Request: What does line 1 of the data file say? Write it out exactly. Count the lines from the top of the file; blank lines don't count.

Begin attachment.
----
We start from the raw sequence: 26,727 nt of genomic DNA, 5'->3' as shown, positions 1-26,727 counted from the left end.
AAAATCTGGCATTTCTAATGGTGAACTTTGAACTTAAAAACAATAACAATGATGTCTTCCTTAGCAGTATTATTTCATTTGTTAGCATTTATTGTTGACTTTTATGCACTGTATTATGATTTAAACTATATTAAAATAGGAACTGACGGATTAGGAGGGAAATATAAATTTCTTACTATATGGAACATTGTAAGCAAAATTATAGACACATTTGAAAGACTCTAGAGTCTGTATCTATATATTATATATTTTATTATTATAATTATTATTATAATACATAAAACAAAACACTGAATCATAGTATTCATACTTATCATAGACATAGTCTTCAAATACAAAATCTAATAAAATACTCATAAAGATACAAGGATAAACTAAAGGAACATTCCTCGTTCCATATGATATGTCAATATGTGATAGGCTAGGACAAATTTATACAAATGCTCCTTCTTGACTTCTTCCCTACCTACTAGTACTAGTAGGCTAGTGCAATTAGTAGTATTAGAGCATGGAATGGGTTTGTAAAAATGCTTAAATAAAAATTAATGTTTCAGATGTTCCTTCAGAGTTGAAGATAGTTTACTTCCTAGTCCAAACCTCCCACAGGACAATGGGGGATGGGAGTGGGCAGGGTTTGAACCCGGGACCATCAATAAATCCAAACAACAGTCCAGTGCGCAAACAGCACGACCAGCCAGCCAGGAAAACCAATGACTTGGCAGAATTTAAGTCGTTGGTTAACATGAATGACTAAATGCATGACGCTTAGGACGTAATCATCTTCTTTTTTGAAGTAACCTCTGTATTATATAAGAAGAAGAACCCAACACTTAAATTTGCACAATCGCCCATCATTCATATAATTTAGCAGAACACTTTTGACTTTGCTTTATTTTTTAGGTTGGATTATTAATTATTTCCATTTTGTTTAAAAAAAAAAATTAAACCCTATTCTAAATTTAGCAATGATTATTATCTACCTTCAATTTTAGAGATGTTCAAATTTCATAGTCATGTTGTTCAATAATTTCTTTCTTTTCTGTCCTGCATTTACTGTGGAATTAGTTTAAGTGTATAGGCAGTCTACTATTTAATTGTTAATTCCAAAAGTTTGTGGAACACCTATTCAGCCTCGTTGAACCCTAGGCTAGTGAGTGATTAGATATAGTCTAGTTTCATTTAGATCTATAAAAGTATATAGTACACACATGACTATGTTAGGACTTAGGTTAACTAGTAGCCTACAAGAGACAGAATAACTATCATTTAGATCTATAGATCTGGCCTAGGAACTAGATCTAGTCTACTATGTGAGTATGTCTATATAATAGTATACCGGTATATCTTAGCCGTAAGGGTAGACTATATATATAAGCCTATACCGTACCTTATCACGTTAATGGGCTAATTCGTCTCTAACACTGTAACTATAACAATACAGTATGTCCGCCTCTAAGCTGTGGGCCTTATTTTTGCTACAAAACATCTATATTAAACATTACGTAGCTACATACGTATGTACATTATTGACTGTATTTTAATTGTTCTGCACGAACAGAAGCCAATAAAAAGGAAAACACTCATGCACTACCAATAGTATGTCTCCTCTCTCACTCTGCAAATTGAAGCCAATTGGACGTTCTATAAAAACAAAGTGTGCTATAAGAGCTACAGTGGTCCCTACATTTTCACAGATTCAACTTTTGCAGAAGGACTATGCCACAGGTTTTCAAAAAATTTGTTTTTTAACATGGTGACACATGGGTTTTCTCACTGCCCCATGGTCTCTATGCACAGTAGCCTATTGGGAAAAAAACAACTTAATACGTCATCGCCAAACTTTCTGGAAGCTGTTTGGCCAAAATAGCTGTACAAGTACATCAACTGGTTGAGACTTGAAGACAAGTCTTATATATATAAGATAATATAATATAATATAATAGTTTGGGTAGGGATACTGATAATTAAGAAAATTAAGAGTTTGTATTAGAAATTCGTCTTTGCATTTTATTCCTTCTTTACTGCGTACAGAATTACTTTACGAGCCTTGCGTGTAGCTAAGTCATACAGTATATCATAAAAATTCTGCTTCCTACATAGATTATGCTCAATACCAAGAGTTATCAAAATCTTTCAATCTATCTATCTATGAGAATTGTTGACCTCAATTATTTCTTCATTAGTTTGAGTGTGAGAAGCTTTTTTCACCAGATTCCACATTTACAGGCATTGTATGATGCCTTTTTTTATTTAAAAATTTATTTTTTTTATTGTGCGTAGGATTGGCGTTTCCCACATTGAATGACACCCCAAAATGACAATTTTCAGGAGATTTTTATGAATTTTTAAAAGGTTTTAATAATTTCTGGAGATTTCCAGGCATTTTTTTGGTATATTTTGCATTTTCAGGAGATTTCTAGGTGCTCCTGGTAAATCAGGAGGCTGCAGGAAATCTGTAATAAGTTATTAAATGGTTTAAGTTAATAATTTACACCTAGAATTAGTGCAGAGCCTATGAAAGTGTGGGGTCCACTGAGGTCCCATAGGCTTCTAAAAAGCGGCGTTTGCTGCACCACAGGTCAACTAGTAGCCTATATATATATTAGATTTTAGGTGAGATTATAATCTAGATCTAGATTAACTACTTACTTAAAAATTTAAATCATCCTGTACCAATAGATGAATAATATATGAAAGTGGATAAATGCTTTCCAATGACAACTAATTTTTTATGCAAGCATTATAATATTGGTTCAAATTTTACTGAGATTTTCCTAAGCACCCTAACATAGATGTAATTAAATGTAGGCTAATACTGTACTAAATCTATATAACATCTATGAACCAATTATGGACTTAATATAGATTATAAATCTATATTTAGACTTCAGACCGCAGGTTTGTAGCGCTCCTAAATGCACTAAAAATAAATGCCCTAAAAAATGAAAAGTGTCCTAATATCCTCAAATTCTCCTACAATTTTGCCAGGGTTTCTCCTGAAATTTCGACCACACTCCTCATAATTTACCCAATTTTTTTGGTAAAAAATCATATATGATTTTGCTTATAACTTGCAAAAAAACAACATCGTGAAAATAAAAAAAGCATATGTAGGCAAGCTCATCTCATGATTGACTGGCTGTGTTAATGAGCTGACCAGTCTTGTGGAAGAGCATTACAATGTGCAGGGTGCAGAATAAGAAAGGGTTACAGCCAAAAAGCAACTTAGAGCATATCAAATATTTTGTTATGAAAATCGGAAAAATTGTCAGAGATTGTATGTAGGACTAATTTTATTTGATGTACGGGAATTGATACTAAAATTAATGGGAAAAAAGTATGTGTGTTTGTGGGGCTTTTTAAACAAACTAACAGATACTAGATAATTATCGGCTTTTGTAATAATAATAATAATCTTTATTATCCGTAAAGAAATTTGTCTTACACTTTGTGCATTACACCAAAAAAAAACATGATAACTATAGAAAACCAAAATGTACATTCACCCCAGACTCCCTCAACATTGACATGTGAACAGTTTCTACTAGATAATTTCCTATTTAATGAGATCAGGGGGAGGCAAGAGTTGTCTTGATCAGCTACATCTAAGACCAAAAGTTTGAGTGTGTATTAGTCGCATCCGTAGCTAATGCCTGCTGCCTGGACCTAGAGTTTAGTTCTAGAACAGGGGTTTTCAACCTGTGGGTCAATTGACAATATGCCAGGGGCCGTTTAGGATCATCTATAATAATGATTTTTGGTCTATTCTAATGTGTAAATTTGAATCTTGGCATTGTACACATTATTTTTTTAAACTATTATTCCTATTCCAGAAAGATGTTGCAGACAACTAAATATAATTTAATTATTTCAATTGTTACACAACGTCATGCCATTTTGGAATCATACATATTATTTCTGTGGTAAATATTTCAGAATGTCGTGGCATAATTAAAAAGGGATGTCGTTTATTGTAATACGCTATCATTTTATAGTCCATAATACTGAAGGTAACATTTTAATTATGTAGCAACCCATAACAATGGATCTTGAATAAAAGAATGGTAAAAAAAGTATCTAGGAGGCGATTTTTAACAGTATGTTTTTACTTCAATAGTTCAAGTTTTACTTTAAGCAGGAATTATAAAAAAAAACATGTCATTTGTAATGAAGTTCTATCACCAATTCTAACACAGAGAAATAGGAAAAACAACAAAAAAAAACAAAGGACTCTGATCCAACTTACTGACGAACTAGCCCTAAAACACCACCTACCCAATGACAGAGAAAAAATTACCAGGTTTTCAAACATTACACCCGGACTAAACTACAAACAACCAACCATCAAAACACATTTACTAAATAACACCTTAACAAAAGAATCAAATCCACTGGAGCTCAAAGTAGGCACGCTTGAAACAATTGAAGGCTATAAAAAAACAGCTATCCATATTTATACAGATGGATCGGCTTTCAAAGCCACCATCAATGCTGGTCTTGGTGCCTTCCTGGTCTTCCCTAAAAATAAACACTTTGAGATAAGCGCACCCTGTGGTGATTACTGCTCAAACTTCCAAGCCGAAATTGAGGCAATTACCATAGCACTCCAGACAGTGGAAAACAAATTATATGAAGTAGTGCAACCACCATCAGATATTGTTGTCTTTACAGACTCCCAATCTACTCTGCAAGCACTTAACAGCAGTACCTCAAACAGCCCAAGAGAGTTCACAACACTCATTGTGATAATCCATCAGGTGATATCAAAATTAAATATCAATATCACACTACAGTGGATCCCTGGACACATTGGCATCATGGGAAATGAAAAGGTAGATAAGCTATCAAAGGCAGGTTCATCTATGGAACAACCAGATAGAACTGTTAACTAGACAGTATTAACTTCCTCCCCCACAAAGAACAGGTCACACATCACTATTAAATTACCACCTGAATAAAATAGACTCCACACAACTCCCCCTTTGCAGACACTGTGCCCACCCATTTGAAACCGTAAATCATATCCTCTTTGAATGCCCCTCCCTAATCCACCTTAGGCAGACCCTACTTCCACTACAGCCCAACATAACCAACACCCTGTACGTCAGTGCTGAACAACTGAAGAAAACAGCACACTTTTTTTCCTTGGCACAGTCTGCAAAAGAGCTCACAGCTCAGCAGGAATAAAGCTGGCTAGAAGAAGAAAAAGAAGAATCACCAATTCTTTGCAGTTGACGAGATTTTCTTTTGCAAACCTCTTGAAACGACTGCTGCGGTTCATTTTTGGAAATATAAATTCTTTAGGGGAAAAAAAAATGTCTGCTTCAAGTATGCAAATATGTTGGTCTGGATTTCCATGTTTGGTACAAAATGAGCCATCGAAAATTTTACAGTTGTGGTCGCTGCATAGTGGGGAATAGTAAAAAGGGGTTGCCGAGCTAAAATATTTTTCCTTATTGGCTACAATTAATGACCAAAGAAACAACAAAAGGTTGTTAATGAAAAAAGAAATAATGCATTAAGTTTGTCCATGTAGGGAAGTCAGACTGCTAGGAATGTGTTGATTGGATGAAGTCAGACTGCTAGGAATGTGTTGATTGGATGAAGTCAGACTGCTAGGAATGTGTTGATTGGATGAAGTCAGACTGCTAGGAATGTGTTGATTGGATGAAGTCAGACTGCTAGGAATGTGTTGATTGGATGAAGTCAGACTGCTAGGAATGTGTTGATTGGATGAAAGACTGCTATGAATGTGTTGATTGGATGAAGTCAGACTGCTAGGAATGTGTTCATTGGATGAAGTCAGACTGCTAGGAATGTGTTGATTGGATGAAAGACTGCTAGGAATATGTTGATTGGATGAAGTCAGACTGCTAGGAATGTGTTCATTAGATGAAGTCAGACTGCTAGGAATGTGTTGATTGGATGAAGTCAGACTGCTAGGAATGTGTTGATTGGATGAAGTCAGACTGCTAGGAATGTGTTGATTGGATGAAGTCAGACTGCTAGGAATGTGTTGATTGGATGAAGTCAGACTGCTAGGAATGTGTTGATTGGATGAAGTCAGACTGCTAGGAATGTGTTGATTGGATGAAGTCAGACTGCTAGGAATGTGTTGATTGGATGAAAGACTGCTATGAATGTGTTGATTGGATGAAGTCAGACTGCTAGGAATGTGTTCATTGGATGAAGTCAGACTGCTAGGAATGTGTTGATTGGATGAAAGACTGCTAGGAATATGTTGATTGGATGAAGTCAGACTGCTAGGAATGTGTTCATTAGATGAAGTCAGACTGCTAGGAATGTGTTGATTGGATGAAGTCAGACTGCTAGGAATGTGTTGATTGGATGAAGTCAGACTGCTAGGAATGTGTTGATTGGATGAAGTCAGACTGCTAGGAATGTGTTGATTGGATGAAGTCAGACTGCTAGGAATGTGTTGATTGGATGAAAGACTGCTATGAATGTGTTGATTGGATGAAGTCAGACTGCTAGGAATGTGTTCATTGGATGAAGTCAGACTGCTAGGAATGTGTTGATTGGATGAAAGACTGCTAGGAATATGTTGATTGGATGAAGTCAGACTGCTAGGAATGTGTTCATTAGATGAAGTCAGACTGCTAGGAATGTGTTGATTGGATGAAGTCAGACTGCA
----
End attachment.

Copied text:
We start from the raw sequence: 26,727 nt of genomic DNA, 5'->3' as shown, positions 1-26,727 counted from the left end.